Levy Park, University of Pennsylvania, Philadelphia
Aluminum painted with polyurethane enamel
16 ft. (4.9 m) diameter x 10 in. (0.3 m) thick
Height from ground when sited: 4 ft. 11 in. (1.5 m)
Commissioned December 1978 by the University of Pennsylvania, with a matching grant from the National Endowment for the Arts
Installed June 25, 1981
Inaugurated November 6, 1981
In December 1978 we received a commission assisted in 1980 by a grant from the National Endowment of the Arts, for a sculpture in front of the Library on the newly developed campus of the University of Pennsylvania. After a visit to the site, Coosje proposed a button, which led us to experiment with the subject in models made of paper, polystyrene and cardboard. We tried rolling it, breaking it in half and bending it in different ways. In the end, we came up with a design in which the button was split and the two parts were set together at an angle. Then the button was fastened to the ground in a tilted position, acquiring a unique presence.
In 1980, the design was first realized in a wooden model in which the top surface was given the shape of a stereotypical button whose cross-section could be seen in the sides of the split. After its approval by a university committee, the design was translated into aluminum in a diameter of sixteen feet.
The Split Button was installed in 1981 on a small plaza before the entrance to the Van Pelt Library, across from a statue of Benjamin Franklin. Seen from the upper floors of the Library, the startlingly white Split Button creates a focus for the landscaping around it. Its four holes recall Philadelphia founder William Pennís design for laying out the center of the city around four symmetrically placed parks.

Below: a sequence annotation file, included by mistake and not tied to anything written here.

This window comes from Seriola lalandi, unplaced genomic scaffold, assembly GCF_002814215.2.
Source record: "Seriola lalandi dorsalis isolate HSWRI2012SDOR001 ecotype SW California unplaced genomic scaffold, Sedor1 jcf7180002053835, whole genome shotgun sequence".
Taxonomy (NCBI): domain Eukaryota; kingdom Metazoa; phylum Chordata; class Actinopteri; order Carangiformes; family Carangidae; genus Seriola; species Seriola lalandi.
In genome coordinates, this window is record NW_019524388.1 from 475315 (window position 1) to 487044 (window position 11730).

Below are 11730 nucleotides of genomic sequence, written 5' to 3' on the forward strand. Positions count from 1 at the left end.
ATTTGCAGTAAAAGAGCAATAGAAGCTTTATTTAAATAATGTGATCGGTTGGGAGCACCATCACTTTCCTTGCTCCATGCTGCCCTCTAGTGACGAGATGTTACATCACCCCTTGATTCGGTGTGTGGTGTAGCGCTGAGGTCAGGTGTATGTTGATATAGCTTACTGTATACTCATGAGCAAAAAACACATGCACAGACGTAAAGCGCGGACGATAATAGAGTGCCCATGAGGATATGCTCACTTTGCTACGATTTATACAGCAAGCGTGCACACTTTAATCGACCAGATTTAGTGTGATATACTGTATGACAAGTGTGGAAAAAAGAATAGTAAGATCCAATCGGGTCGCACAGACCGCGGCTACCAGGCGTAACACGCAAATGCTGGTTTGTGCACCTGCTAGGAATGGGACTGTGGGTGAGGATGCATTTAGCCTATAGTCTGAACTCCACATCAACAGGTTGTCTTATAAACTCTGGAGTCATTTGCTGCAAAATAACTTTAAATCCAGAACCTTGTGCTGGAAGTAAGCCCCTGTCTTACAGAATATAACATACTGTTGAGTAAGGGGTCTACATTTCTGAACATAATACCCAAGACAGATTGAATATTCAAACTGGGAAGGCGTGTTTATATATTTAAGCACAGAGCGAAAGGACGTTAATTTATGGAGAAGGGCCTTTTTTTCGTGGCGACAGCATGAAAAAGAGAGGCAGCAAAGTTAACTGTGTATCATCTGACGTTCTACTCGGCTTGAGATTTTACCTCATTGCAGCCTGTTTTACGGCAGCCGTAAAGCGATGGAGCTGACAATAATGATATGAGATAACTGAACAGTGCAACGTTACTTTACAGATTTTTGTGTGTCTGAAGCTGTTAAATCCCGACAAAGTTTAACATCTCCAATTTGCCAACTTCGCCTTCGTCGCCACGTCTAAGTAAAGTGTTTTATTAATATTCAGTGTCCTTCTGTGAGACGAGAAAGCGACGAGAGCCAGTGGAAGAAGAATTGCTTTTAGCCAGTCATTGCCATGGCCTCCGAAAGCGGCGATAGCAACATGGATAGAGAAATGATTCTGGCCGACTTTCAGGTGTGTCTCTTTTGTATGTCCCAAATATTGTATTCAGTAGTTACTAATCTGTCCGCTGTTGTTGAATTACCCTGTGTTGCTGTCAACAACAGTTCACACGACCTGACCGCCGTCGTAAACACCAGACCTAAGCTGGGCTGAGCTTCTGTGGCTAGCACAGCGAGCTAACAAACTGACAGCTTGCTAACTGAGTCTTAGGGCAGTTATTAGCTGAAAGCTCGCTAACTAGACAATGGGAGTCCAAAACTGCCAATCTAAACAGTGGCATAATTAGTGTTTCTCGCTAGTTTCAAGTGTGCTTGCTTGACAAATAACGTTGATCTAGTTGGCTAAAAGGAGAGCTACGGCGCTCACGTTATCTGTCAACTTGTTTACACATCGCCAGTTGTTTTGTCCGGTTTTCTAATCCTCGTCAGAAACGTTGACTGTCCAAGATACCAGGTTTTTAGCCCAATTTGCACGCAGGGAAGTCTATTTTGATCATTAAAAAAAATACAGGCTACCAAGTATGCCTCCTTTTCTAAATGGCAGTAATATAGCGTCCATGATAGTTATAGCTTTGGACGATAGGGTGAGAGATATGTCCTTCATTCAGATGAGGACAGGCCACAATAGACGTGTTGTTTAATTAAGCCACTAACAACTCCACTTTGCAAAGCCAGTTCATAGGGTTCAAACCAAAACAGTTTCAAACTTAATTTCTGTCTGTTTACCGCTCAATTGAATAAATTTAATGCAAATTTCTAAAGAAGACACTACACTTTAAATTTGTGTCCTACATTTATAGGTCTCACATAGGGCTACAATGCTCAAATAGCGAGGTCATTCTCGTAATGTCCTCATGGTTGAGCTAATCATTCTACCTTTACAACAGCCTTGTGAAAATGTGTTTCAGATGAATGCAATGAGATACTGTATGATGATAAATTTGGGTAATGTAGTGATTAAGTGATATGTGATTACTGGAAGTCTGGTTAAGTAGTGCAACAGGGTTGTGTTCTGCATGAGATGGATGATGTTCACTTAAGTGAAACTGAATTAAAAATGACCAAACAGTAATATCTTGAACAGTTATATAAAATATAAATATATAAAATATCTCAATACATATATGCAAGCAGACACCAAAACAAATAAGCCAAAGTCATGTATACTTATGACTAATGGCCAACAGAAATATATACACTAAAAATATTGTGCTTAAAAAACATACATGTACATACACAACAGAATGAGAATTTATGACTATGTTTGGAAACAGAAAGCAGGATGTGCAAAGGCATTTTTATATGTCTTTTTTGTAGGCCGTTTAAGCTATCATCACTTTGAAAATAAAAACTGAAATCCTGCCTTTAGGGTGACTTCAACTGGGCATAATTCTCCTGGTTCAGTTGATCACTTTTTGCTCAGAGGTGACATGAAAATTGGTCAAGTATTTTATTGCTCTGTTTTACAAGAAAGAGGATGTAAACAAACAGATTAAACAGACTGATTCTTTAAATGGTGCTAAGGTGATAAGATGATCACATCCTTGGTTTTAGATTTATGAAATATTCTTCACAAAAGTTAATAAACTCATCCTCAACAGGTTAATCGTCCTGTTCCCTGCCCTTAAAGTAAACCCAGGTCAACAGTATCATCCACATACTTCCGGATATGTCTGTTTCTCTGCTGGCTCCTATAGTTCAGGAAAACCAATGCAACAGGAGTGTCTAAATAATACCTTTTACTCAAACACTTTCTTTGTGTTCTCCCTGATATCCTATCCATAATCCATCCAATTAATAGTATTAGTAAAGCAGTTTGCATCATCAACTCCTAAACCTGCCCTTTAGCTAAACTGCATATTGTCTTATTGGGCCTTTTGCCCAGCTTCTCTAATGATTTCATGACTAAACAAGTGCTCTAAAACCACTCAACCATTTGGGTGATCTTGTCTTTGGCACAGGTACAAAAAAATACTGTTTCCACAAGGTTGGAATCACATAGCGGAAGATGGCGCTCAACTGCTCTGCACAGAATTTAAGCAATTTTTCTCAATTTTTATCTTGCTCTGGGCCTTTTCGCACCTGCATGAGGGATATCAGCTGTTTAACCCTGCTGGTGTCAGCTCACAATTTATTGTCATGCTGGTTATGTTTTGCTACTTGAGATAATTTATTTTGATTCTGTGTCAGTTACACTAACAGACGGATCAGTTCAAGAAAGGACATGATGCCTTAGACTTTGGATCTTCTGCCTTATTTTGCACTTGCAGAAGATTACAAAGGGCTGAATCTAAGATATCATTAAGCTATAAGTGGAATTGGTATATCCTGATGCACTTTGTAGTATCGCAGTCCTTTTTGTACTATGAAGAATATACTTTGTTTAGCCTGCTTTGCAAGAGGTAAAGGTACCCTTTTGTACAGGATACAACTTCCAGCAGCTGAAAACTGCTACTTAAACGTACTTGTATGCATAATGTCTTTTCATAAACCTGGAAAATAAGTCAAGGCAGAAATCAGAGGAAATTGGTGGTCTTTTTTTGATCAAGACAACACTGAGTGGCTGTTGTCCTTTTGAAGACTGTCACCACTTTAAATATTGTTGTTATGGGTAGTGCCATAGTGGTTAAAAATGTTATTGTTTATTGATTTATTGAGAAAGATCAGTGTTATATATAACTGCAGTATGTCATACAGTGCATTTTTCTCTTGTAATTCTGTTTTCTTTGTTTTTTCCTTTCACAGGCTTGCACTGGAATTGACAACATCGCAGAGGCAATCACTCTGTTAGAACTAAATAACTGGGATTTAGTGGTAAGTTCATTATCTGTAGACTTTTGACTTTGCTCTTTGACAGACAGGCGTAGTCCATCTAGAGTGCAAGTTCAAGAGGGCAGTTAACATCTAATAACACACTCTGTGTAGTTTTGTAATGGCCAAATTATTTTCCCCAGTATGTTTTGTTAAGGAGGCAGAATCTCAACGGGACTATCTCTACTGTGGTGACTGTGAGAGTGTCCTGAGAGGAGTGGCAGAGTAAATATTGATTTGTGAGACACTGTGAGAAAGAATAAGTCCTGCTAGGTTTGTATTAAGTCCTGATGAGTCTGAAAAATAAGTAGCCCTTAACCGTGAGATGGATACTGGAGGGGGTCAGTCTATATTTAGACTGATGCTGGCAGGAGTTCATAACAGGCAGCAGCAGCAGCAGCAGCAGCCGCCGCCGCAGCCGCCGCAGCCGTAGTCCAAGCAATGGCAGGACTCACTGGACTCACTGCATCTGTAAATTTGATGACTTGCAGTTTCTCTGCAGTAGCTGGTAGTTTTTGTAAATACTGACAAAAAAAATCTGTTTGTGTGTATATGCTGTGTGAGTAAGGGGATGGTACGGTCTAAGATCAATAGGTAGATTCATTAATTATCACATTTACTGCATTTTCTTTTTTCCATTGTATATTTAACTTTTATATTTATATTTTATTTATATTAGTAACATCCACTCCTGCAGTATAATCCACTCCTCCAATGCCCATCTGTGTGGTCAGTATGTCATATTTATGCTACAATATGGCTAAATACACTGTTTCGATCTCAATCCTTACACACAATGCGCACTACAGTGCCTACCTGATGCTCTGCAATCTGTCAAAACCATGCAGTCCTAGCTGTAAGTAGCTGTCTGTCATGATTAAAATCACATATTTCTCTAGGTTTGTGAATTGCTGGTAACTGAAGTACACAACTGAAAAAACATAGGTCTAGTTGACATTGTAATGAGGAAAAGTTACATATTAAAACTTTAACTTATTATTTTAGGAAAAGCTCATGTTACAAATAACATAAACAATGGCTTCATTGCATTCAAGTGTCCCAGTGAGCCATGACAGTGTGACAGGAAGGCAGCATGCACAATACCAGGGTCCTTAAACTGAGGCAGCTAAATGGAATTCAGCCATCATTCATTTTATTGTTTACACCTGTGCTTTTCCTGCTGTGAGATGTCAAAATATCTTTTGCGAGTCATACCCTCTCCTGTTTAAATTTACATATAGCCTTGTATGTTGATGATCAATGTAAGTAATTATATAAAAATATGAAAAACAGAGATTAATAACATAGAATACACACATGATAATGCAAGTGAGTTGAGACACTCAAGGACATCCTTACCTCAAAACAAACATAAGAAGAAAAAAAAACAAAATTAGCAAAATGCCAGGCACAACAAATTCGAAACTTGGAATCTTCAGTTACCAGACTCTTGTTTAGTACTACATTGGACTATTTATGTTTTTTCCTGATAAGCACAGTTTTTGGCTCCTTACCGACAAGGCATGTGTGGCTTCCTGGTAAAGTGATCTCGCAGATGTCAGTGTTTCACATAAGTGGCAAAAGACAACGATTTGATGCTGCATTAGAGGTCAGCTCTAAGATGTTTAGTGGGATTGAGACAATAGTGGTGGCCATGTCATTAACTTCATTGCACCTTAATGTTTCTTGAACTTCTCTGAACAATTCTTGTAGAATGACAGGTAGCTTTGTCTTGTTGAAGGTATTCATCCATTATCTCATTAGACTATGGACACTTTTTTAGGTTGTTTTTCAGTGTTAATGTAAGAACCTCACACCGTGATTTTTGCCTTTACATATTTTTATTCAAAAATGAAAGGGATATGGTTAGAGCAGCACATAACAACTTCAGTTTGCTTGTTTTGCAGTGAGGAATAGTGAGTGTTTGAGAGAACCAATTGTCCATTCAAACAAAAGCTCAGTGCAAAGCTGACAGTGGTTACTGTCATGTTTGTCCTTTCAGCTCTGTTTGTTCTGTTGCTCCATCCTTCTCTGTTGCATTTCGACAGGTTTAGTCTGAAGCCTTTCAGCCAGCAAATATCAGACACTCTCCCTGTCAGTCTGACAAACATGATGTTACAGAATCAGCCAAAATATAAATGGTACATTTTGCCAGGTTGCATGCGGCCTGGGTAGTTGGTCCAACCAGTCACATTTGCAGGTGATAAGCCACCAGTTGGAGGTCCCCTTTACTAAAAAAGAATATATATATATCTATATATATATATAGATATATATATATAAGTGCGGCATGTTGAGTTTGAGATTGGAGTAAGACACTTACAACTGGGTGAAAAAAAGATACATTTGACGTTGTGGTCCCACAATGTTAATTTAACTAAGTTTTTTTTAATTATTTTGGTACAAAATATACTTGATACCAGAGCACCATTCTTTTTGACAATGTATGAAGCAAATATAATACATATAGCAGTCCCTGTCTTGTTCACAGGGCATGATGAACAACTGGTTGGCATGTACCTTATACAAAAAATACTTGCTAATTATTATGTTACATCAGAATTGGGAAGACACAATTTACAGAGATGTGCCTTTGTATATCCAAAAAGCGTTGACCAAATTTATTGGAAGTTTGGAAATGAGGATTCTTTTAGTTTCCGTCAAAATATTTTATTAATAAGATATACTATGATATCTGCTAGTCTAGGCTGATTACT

While the sculpture has moments to be itself, it often serves as a place to rest or play. Children like to stand in the holes and students sun, study and recline on its surface. The University band and sports teams pose for yearbook photos on it and the sculpture is decorated for special events. The Split Button was once shrouded in black, as a memorial to students who died of AIDS.
The late Argentine writer Jorge Luis Borges, who was nearly blind, encountered the Split Button on his travels and wrote of it afterwards as follows: "I am quite sure that Mr. So-and-So, whose name I can no longer recall, saw something at a glance that no one had ever seen before the beginning of history. What he saw was a button. He saw that everyday artifact which so engages the fingers and he understood that in order to transmit this disclosure, the revelation of something so simple, he must augment its size and execute the vast and serene circle we see at the center of a square in Philadelphia." (Atlas, 1985, "a personal geography of writings and photos from around the world.")
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